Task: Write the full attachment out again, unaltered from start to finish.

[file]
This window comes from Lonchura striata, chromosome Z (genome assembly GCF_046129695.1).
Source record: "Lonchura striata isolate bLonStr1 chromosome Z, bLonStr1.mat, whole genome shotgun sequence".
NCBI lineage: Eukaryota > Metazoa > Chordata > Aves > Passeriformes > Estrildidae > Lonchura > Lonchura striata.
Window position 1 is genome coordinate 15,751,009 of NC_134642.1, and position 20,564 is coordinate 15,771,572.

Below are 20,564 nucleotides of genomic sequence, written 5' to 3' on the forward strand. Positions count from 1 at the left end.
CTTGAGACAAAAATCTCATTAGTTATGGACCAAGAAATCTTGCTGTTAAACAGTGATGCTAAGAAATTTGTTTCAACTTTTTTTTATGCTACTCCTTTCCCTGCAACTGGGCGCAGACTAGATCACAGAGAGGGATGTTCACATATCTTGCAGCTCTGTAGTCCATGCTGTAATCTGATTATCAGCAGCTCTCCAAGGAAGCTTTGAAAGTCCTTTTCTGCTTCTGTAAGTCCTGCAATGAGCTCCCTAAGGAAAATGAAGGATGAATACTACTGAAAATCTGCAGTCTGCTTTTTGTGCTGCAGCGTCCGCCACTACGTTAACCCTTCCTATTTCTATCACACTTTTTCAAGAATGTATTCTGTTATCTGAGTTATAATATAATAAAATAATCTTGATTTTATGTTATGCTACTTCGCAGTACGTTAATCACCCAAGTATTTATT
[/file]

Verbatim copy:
This window comes from Lonchura striata, chromosome Z (genome assembly GCF_046129695.1).
Source record: "Lonchura striata isolate bLonStr1 chromosome Z, bLonStr1.mat, whole genome shotgun sequence".
NCBI lineage: Eukaryota > Metazoa > Chordata > Aves > Passeriformes > Estrildidae > Lonchura > Lonchura striata.
Window position 1 is genome coordinate 15,751,009 of NC_134642.1, and position 20,564 is coordinate 15,771,572.

Below are 20,564 nucleotides of genomic sequence, written 5' to 3' on the forward strand. Positions count from 1 at the left end.
CTTGAGACAAAAATCTCATTAGTTATGGACCAAGAAATCTTGCTGTTAAACAGTGATGCTAAGAAATTTGTTTCAACTTTTTTTTATGCTACTCCTTTCCCTGCAACTGGGCGCAGACTAGATCACAGAGAGGGATGTTCACATATCTTGCAGCTCTGTAGTCCATGCTGTAATCTGATTATCAGCAGCTCTCCAAGGAAGCTTTGAAAGTCCTTTTCTGCTTCTGTAAGTCCTGCAATGAGCTCCCTAAGGAAAATGAAGGATGAATACTACTGAAAATCTGCAGTCTGCTTTTTGTGCTGCAGCGTCCGCCACTACGTTAACCCTTCCTATTTCTATCACACTTTTTCAAGAATGTATTCTGTTATCTGAGTTATAATATAATAAAATAATCTTGATTTTATGTTATGCTACTTCGCAGTACGTTAATCACCCAAGTATTTATT